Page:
PROPERTY INSURANCE. Promptly after entering into a contract to buy a property and before any option period expires, contact your insurance agent to determine the availability and affordability of insurance for the property. There are numerous variables that an insurance company will evaluate when offering insurance at certain coverage levels and at certain prices. Most lenders require that the property be insured in an amount not less than the loan amount. The failure to obtain property insurance at or before closing may delay the transaction or cause it to end. The Texas Association of REALTORS® publishes a document titled, “Information about Property Insurance for a Buyer or Seller” (TAR 2508), which discusses property insurance in more detail.
RESIDENTIAL SERVICE CONTRACTS. A residential service contract is a product under which a residential service company, for an annual fee, agrees to repair or replace certain equipment or items in a property (for example, covered appliances, air conditioning and heating systems, and plumbing systems). Co-payments typically apply to most service calls. If you request names of residential service companies from your agent, you should note that the agent is not making any representation or warranty about the service company.
SCHOOL BOUNDARIES. School boundaries may change and are, at times, difficult to determine. The school boundaries that your agent may provide to you or that may be provided through a Multiple Listing Service are only mapped estimates from other sources. You are encouraged to verify with the school district which schools residents in the property will attend.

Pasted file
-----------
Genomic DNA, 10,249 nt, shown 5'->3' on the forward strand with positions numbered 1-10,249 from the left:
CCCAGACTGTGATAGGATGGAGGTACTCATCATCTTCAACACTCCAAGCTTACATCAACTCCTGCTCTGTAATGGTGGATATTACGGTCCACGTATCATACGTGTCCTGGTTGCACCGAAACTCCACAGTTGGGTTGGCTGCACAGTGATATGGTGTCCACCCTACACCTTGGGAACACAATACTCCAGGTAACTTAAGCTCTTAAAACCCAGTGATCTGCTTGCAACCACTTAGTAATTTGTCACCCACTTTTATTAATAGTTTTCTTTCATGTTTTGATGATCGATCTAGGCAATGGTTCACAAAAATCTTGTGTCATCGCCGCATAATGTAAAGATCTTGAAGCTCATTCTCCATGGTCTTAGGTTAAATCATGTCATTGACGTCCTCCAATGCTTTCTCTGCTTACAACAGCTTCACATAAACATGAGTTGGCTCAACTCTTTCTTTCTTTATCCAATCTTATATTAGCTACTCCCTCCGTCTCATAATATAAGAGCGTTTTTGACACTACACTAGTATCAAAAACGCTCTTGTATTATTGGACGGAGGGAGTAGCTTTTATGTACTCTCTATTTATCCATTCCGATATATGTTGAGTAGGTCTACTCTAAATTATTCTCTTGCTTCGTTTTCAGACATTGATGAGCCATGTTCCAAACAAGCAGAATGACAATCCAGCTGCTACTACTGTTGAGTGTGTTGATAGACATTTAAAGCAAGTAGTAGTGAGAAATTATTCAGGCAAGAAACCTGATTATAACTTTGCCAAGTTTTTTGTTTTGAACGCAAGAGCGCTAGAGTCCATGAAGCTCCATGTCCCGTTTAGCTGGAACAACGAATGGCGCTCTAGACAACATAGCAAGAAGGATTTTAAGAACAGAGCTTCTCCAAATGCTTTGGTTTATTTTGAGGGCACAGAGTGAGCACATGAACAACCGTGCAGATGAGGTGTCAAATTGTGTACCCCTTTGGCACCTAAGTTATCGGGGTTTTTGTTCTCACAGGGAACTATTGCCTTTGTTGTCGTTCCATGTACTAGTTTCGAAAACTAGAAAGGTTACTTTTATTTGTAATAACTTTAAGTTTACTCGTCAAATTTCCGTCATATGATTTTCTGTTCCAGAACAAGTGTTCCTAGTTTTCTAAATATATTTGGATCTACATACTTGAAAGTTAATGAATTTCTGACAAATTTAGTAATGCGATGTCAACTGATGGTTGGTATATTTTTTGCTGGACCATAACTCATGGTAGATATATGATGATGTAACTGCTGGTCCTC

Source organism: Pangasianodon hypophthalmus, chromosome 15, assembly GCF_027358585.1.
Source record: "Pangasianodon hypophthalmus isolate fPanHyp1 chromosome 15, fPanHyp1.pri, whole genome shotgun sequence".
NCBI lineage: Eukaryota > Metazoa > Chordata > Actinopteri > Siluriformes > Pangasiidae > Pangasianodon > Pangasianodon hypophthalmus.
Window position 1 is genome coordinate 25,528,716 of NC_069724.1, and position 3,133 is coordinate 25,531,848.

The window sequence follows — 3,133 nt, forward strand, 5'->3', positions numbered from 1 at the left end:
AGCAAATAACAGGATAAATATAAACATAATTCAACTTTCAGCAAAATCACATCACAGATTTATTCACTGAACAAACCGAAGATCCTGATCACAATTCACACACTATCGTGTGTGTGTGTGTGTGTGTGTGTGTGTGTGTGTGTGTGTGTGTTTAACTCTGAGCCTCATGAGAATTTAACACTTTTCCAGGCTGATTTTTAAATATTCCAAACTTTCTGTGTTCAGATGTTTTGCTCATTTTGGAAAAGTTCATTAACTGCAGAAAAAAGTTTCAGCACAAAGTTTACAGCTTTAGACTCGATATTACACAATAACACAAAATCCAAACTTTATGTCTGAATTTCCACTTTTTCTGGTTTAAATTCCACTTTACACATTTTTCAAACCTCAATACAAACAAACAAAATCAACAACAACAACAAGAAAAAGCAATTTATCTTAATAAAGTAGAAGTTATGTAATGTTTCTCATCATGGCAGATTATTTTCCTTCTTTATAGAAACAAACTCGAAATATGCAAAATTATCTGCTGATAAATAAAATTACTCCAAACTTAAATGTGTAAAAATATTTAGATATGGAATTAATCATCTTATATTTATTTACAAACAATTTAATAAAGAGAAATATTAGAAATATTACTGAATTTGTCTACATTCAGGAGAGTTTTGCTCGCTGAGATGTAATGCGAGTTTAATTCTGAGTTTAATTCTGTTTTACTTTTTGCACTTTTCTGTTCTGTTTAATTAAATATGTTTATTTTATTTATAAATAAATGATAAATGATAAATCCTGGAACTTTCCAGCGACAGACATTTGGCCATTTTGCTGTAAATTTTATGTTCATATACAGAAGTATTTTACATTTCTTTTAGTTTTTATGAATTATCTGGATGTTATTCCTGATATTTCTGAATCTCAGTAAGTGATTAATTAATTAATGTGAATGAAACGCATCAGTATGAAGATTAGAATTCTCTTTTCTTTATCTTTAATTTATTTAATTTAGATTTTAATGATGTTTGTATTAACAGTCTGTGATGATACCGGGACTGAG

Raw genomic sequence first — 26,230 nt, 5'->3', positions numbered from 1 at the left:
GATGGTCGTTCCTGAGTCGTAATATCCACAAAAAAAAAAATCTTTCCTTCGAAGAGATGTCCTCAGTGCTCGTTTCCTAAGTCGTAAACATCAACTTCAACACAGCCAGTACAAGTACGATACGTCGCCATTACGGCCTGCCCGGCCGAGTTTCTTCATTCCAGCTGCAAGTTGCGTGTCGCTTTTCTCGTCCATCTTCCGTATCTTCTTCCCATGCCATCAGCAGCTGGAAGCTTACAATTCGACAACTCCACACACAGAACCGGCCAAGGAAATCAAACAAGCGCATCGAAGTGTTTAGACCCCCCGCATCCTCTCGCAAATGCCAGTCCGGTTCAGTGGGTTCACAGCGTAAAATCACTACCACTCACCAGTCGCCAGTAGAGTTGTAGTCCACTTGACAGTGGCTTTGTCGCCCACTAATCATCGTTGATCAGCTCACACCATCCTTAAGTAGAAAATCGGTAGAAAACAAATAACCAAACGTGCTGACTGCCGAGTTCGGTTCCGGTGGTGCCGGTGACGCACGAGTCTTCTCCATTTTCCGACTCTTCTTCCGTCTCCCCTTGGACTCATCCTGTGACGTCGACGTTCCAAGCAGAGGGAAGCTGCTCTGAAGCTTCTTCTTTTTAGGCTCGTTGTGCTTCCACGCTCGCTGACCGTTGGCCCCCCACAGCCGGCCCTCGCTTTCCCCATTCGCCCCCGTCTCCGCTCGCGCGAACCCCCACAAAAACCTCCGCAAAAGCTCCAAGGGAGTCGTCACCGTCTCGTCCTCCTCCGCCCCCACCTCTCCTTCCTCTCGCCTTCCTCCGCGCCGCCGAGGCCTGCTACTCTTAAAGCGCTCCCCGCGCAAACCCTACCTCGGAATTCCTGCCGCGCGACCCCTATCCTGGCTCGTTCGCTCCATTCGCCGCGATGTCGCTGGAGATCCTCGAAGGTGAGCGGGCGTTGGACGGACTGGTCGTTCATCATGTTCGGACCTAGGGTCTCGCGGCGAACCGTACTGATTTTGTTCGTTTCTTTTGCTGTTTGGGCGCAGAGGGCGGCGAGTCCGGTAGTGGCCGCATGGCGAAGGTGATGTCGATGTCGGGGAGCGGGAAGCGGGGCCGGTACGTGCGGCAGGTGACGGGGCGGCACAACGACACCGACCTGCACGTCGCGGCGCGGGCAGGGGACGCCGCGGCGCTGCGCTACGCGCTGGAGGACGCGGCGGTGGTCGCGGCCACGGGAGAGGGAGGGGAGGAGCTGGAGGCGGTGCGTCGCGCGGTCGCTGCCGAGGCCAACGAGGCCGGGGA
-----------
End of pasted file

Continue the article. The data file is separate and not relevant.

SEPTIC TANKS AND ON-SITE SEWER FACILITIES. Many properties have septic tanks or other on-site sewer facilities. There are several types of such systems. Special maintenance requirements may apply to certain systems. Please refer to a document titled, “Information about On-Site Sewer Facility” (TAR 1407) for more information. You should also determine if the county requires any registration or other action in order for you to begin using the septic system or on-site sewer facility.
SEX OFFENDERS AND CRIMINAL ACTIVITY. If you are concerned about sex offenders who may reside in the area in which you are buying, access www.txdps.state.tx.us. Contact the local police department to obtain information about any criminal activity in the area.
SQUARE FOOTAGE. If you base your purchase price on the size of the property’s building and structures, you should have any information you receive about the square footage independently verified. Square footage information comes from other sources such as appraisal districts, appraisers, and builders. Such information is only an estimate. The actual square footage may vary.
STATUTORY TAX DISTRICTS. The property you buy may be located in a utility or other statutorily created district providing water, sewer, drainage, or flood control facilities and services (for example a Municipal Utility District, Water Improvement District, or a Public Improvement District). You are likely to receive a prescribed notice when buying property in such a district.
SURVEY. A survey identifies the location of boundaries, major improvements, fence lines, drives, encroachments, easements, and other items on the property. You should obtain a survey early enough in the transaction to help you identify any encroachments, encumbrances to title, or restrictions. Your contract will typically contain a provision under which you may obtain or be provided with a survey and the right to object to encumbrances to title disclosed in the survey.